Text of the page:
You wouldn't remember me. I only came your last year.
-Well, what a coincidence. -Yes, this calls for a special drink.
I was planning to palm you off with an indifferent port.
But let's see what we have here.
-How about this?. -Perfect.
So how do you know my car's for sale?.
Your garage told me.
Odd. I don't think I mentioned it to them.
I got a fill-up and told them I wanted an American car.
They gave me your phone number. I say, it is for sale, isn't it?.
-Of course. -Good, but I refuse to discuss the price...
-...until you've had three brandies. -I warn you...
-...I drive a hard bargain, drunk or sober. -So do I.
I think I must have seen you somewhere since we left Cambridge.
Ever been to Wimbledon?.
That's it. Wendice. Tony Wendice.
-What's all this about Fisher?. -What's all this about Lesgate?.
Would you like a cigar?.
No, thanks. I'll just stick to my pipe.
That's one habit you've changed.
I remember, at college, you always used to smoke rather expensive cigars.
Wait a minute, I think I have a picture of you here somewhere.
Yes. Here's one.
Taken at a reunion dinner.
There you are with the biggest cigar in the business.
That's the first and last reunion I ever went to.
-What a murderous thug I look. -Yes, you do rather.
Of course, I always remember you because of the college ball.
You were the treasurer, weren't you?.
Honorary treasurer. I used to organize the beastly things.
Some of the ticket money was stolen, wasn't it?.
That's right. Almost £100.
I'd left it in a cashbox in my study, and in the morning, it had gone.
-It was the college porter, of course. -Yes. Poor old Alfred.
He never could back a winner.
-They found the cashbox in his back garden. -But not the money.
-Twenty years ago. -What are you doing nowadays?.
I deal in property. I don't follow tennis very closely.
-Do you still play?. -No, I've given it up.
Rather, tennis gave me up. One has to earn a living sometime.
And I had a pretty good run for my money. Went round the world three times.
-What are you doing now?. -I sell sports equipment.
It's not very lucrative, but it gives me plenty of spare time.
I see you manage to run a very comfortable little place.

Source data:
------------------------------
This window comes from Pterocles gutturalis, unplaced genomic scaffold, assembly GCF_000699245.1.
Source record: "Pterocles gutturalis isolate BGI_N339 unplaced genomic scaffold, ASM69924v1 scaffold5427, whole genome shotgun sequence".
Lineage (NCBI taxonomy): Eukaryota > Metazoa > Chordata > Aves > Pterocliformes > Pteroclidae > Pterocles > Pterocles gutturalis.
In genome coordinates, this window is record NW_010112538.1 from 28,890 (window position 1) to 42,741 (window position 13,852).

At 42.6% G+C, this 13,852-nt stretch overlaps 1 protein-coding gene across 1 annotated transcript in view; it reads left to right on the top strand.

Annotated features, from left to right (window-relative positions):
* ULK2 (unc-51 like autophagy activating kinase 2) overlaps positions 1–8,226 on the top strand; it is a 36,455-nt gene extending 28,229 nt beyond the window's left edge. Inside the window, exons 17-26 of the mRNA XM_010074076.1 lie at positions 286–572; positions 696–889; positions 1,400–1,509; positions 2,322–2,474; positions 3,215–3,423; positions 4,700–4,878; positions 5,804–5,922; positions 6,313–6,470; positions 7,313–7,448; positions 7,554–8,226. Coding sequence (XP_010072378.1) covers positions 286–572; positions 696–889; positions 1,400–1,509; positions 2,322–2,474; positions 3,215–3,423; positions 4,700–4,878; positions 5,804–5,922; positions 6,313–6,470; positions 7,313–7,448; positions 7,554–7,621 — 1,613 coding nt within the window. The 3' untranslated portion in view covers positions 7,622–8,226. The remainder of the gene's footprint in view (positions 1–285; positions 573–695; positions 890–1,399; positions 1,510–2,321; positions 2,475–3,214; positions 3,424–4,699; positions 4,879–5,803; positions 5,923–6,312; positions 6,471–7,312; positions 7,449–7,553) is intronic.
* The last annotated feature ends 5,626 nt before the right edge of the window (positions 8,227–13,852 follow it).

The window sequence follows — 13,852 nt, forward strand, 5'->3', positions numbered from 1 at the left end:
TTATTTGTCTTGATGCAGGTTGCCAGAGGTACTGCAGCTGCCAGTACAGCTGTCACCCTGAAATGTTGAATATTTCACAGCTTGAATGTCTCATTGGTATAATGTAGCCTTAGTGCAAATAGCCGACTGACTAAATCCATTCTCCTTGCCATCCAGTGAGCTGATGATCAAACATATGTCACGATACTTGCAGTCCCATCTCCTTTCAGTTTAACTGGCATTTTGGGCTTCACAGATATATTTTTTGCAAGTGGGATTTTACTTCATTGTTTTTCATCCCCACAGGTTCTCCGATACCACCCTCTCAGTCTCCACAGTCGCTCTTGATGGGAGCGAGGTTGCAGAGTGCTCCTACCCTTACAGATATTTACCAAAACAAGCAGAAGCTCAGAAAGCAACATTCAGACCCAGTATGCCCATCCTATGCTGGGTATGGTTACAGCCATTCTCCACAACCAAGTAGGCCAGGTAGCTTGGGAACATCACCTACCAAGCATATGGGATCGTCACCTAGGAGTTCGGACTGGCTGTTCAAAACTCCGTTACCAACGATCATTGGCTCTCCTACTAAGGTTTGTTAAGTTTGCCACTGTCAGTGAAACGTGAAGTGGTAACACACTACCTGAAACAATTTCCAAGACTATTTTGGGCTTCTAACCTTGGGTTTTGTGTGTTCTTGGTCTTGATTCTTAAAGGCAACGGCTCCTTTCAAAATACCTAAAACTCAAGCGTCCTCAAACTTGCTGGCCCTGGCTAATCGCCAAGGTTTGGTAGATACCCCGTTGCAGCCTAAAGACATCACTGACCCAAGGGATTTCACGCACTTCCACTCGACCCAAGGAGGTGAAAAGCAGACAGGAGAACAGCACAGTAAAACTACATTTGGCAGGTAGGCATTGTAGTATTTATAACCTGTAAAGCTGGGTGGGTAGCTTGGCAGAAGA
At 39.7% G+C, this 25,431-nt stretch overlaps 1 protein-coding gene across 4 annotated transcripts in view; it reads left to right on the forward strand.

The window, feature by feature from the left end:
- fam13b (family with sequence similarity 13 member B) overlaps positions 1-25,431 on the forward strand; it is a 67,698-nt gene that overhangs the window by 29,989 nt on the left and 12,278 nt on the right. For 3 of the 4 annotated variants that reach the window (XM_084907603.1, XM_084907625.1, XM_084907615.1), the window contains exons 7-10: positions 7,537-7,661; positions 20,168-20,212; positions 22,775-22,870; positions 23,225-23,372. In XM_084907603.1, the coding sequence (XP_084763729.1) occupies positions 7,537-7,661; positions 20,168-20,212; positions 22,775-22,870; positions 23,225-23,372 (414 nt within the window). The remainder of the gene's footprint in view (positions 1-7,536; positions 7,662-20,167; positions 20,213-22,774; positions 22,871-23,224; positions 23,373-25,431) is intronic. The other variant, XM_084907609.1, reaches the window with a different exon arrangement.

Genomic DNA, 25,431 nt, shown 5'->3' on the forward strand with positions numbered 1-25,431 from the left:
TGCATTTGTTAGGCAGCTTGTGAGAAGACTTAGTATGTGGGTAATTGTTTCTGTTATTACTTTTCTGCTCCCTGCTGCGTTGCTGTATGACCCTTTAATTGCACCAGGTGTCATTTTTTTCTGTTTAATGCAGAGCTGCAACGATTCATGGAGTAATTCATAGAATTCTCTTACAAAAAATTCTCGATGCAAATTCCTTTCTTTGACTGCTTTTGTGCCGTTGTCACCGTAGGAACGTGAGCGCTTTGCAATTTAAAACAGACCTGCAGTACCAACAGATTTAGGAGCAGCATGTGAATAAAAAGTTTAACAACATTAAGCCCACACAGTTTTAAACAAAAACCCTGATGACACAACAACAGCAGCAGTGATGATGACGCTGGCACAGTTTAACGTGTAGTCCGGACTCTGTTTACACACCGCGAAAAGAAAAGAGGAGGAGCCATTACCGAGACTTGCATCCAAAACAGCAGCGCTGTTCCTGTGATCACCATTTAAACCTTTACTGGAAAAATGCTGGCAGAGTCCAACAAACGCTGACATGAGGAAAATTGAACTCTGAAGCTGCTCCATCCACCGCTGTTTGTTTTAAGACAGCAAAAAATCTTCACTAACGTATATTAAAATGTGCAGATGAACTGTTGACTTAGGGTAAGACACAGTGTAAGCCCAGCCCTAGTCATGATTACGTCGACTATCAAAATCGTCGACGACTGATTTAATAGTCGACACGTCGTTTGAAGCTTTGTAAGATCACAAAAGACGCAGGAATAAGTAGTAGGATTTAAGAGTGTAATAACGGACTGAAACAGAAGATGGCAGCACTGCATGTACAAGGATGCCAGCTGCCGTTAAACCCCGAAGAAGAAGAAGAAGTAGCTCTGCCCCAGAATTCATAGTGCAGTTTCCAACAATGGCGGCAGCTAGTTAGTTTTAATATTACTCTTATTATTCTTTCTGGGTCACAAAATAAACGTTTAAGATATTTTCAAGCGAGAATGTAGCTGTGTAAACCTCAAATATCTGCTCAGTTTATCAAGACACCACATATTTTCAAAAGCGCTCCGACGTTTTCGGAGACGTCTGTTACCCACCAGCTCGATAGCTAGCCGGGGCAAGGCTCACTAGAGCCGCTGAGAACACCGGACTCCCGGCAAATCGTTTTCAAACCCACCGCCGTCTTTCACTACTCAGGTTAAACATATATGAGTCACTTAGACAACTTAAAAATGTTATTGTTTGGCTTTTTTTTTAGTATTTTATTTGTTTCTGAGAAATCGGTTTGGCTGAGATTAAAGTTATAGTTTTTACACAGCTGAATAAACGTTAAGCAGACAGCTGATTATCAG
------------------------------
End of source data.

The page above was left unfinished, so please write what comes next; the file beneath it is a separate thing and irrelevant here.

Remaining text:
My wife has some money of her own.
Otherwise, I should hardly feel like blowing £1000 on your car.
People with capital don't realize how lucky they are.
I'm almost resigned to living on what I can earn.
You can always marry for money.
Yes, I suppose some people make a business out of that.
-I know I did. -Why do you think she married you?.
Well, I was a tennis star.
Yes, but you've given up tennis. She hasn't left you.
She nearly did.
After we were married, I played in championships...
...and took Margot with me.
She didn't like it, and when we got back...
...she tried to make me give up tennis and play husband instead.
In the end, we compromised.
I went alone to America for the grass-court season...
...and returned after the national championships.
I soon realized a lot had happened while I was away.
For one thing, she wasn't in love with me anymore.
There were phone calls which would end abruptly if I happened to walk in.
There was an old school friend who used to visit from time to time.
One day, we had a row.
I wanted to play in a covered-court tournament...
...and, as usual, she didn't want me to go.
I was in the bedroom. The phone rang.
It all sounded pretty urgent.
After that, she seemed rather keen that I play in the tournament.
So I packed my kit into the car and drove off.
I parked the car two streets away, walked back in my tracks.
Ten minutes later, she came out of this house and took a taxi.